So again: whose interests are served by there being a David Myatt? Is he is own man - or men - or does he belong to someone else? Or is it something else - an intelligence service perhaps, or something, say, acausal?
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Re: A New Europe: Anti-Semitism, Islamophobia, Nation-State

Postby American Dream » Mon Feb 10, 2014 11:19 pm

Yes- Myatt is very, very relevant. Sure he's a fringe character and in a certain sense, an idiot- but some idiots can be very useful, indeed.

Made me think also of this:


Wednesday, 17 July 2013

American Psychos: Fascist Hippies coming to Town

Guest post by Jack Dash

http://www.whomakesthenazis.com/2013/07 ... oming.html

Image
"None of this had any real connection to integration or peace between races. Integration did not occur -- flight of the whites occurred. It was no secret that once blacks predominated in an area, the crime rate would soar and the streets would become dangerous to walk." Robert N. Taylor - Chronicles of Chaos, 2006

Booked to appear at a small venue called the Green Note in Camden, London on September 6th 2013 is a shadowy American folk duo known as Changes. Cousins Robert N. Taylor and Nicholas Tesluk started playing together in coffee houses of their native Chicago in the dusk of the 60s,in an America redolent with the bad vibes of the Manson Family's 'Acid Fascism' and as the hippy dream turned bum trip.

Taylor and Tesluk have a history of fascist involvement stretching back to the very early 60s, originating in their membership of the Chicago chapter of the Minutemen around 60-61, a vigilante militia group founded to combat what they saw as the communist threat to America. Here is Taylor in an interview with the fascist neofolk/industrial music magazine Stigmata in 2005 talking about the organisation and his significant role in it:
"Minutemen drew from the full scope of those on the right. From "Barry Goldwater" type conservatives, Objectivists and libertarians, anti-communists,constitutionalists, Christian Identity, neo-Fascists, Nazis, gun-owner advocates, etc.."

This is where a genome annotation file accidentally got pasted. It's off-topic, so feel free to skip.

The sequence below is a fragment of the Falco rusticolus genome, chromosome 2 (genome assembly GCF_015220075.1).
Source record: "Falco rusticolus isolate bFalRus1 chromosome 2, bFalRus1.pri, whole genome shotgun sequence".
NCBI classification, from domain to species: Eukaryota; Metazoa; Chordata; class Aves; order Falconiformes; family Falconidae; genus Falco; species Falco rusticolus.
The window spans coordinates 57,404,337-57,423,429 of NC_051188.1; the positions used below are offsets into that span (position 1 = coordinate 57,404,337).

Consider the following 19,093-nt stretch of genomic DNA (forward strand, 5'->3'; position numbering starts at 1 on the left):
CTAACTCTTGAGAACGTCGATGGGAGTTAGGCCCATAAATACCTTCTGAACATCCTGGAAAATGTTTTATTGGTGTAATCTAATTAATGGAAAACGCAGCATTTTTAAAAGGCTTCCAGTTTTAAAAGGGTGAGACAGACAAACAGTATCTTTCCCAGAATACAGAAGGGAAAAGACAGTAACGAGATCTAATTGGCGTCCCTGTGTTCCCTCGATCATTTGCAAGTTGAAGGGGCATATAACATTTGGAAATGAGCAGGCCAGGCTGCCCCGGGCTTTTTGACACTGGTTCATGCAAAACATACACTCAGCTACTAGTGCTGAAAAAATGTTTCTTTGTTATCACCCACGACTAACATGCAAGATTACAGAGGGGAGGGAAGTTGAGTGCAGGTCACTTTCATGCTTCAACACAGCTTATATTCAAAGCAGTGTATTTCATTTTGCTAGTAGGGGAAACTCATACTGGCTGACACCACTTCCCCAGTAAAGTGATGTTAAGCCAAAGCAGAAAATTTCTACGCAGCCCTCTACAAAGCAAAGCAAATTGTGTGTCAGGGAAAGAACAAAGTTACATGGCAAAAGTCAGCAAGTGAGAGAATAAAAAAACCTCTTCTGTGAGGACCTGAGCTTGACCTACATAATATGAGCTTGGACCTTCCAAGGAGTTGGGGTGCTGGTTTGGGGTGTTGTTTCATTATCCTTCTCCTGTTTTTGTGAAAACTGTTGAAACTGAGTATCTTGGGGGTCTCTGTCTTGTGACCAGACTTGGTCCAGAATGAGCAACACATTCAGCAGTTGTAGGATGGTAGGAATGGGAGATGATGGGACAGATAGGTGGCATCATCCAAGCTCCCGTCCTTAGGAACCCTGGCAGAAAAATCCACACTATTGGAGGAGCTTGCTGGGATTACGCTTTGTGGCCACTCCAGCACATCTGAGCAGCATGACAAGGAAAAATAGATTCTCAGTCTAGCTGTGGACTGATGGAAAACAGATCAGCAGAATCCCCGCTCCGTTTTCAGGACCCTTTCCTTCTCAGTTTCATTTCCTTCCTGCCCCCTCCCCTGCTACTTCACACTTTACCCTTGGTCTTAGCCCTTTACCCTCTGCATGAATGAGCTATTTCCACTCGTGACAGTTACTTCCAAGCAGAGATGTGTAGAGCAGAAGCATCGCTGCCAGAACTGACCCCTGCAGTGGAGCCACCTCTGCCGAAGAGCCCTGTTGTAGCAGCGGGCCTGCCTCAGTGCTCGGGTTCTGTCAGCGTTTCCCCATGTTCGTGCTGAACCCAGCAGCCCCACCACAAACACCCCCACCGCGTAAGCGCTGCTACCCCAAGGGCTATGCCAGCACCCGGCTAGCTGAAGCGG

"My involvement in the Minutemen was considerable. I became a member of the newly formed organization at about 14 years old. I first was a member, then became the principle organizer and leader in the Chicago area. Then I became a member of the Executive council of ten as the director of intelligence. By the time I was 24 years old I was the editor of the organization's publication, On Target as well as the national spokesman for the group. My involvement lasted through most of the years of the organization's existence."

"What made On Target uniquely different from other anti-communist or right-wing publications was that in addition to articles and commentary on various current issues, it also contained names, addresses and phone numbers of its assumed communist and liberal enemies. Often literal dossiers on such people were featured. Combine the slogan, cross-hair masthead, and such detailed information on perceived enemies, and the potential threat was implied, without ever being actually stated."

"We have studied your Communist smirch, Mao, Che, Bhukarin. We have learned our lessons well and have added a few homegrown Yankee tricks of our own. Before you start your next smear campaign, before you murder again, before you railroad another patriot into a mental institution...better think it over. See the old man at the corner where you buy your paper? He may have a silencer equipped pistol under his coat. That extra fountain pen in the pocket of your insurance salesman that calls on you might be a cyanide-gas gun. What about your milkman? Arsenic works slow but sure. Your auto mechanic may stay up nights studying booby-traps. These patriots are not going to let you take their freedom away from them. They have learned the silent knife, the strangler's chord, the target rifle that hits sparrows at 200 yards. Only their leaders restrain them. Traitors beware! Even now the cross-hairs are on the back of your necks..."

The publicity for this upcoming tour makes reference to Italian facist philosopher Julius Evola, describing the evening as "An intimate evening of music for aristocrats of the soul" and calling the tour the 'Ride the Tiger World Tour', both taken from the title of one of Evola's books, Ride the Tiger: A Survival Manual for the Aristocrats of the Soul (published in 1961). Evola's fascism was esoteric and Brahminical, and although he had close ties with Mussolini and the Nazi Party in the 30s and 40s, he considered both to have failed the cause of fascism because they were too proletarian in ideology and structure. At the bottom of the poster is printed 'Kali Yuga' (the Age of Vice), a pointed reference to current era of the Hindu calender constantly referenced by fascists like Evola and esoteric Nazi Savitri Devi as a prophecy of the decline of world into decadence, reliance on technology, and descent into materialism and greed, as predicted in the Mahabharata Hindu scriptures written around 400 BC, and a favourite touchstone for post-Nazi fascism because of its place ancient Aryan history and its narrative of decline, a constant refrain of fascism. In the past Changes also toured under the banner 'Men Among The Ruins', the title of another of Evola's books.